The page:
Question about Nikon D60 Digital Camera
to force the flash off, you can simply select the dial-mode to no flash option
please see pic attached below
hope this advice help you with your problem
Posted on Jan 04, 2011
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Posted on Jan 02, 2017
SOURCE: Nikon D60 highlight
When you have the flashing highlight areas, press the down arrow on the command dial and it will scroll through various playback screen options until you get to the screen you prefer to view.
Posted on May 30, 2009
if it pops up then the sensor is working and the mechanical parts are working,
Next is manual force flash test, if is manually flashes, the bulb is good else replace the bulb.
Posted on Sep 15, 2009
SOURCE: My Nikon D60 flash has
My D60 flash problem was that the flash would pop up, but would not flash. The release lever would keep "clicking"...it did no know that the flash was up. Since I was told that the min cost of sending it to Nikon for repair was $250, I downloaded a repair/service manual for the D60 from http://www.tradebit.com/filedetail.php/9029672-nikon-d60-service-repair-manual ($8.99)
This manual gives a step by step assembly and disassembly of the camera.
I actually lucked up and fixed my problem...
Problem Descripton/Solution (short version):
There was a tiny plastic collar at the flash hinge that got pushed back into the camera. This collar served to close a couple of contacts. I stuck a home made wire/double hook tool into the hinge clearance hole and pulled the collar out and snapped it back into place.
Problem Description/Solution (LONG version)
WARNINGS (based on experience)
1. Yes, the flash will still shock the **** out of you..even with the battery out. You will smell burnt hair/flesh.
2. Be careful of the tiny contact leaf springs. They are hard to bend back into the correct position.
3. The #00 screws are easy to strip out. Apply firm pressure, turn slowly, and make sure screw driver is aligned properly.
4. Proceed at own risk (to camera). Make sure your warranty really has run out. There are many ways to make things worse. You can back out now and buy an external flash.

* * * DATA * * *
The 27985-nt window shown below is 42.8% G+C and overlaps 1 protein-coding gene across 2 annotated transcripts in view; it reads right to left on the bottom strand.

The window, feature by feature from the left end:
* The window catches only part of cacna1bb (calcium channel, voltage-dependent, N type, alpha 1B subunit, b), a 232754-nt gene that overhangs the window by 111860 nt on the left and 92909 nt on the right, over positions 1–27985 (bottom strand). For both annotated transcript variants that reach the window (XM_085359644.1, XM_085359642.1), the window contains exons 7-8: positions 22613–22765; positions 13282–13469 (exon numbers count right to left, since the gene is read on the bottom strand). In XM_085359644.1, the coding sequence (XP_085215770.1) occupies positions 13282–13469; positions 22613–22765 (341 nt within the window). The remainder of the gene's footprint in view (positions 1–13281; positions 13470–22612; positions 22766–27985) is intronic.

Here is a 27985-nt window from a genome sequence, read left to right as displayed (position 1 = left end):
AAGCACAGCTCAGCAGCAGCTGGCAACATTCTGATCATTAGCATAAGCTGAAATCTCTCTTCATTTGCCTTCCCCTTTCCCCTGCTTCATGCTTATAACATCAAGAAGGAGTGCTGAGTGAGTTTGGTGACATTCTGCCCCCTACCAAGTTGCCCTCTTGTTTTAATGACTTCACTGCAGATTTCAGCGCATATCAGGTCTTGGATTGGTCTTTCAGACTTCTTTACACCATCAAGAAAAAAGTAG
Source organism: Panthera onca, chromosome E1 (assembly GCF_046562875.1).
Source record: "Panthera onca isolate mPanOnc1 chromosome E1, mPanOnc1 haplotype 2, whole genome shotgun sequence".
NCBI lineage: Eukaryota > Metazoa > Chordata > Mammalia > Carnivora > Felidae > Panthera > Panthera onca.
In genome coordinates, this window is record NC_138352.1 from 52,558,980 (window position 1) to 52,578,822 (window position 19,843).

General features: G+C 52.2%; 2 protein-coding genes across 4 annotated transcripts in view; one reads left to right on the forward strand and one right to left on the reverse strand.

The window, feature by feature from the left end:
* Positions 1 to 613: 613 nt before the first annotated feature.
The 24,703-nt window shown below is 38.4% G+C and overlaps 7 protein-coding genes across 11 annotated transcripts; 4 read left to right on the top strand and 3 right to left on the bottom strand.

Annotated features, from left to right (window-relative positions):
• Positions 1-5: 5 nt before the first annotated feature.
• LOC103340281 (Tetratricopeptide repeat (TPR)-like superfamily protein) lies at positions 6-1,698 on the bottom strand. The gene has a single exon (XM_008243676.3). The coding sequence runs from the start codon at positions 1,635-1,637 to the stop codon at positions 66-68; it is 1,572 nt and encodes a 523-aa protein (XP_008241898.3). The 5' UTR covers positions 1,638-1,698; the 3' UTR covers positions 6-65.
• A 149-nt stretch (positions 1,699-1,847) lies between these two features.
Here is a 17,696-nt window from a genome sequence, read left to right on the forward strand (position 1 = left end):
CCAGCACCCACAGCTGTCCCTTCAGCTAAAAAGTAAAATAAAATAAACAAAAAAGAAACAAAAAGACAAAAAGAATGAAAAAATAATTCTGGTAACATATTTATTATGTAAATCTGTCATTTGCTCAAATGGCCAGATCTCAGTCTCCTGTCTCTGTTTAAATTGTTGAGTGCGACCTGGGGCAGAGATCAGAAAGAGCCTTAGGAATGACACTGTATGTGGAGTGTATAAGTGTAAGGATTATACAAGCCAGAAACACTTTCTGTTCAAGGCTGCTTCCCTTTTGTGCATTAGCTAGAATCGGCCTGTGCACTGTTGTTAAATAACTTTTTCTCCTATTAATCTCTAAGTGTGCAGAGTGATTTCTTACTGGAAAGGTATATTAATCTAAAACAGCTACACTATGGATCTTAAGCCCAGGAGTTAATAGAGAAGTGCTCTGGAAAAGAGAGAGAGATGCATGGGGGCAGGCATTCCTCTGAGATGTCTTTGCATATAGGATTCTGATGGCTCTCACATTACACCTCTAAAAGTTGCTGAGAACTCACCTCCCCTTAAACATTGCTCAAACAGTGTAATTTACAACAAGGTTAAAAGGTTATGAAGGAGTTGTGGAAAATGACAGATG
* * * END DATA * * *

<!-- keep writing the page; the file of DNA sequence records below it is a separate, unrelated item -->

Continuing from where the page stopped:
All I had to take apart however was the top cover of the flash (two tiny screws on underside of the flash #00 philips head). I found that there are two tiny copper or gold "leaf spring" contacts that have to close to send a signal that the flash is up. These are located at the hinge where the flash wiring runs into a clearance hole into the camera (hole is a center of rotation of the flash). There is a small plasitc collar that fits into this clearance hole from inside the flash/camera base and through the flash housing at the pivot point and snaps into place via 2 plastic hooks or tabs (download/see repair manual). This collar serves to secure the flash housing to the base but also has a tiny pin sticking out that catches one of the contact leaf springs and closes the circuit. The problem is that this collar got knocked out of place and pushed back into the camera. I made a home made wire/double hook tool out of 22 gauge wire (see attached picture) and worked it into the clearance hole by pinching the hooks together and working it in. Go in above the flash wires (top of hole) since the wire path goes downward into the camera. With some work and luck I was able to hook the edge of the collar and pull it back out and snap it back in place.
I then put the flash cover back on and everything still seems to work.
My Hook Tool....
Posted on Oct 16, 2010
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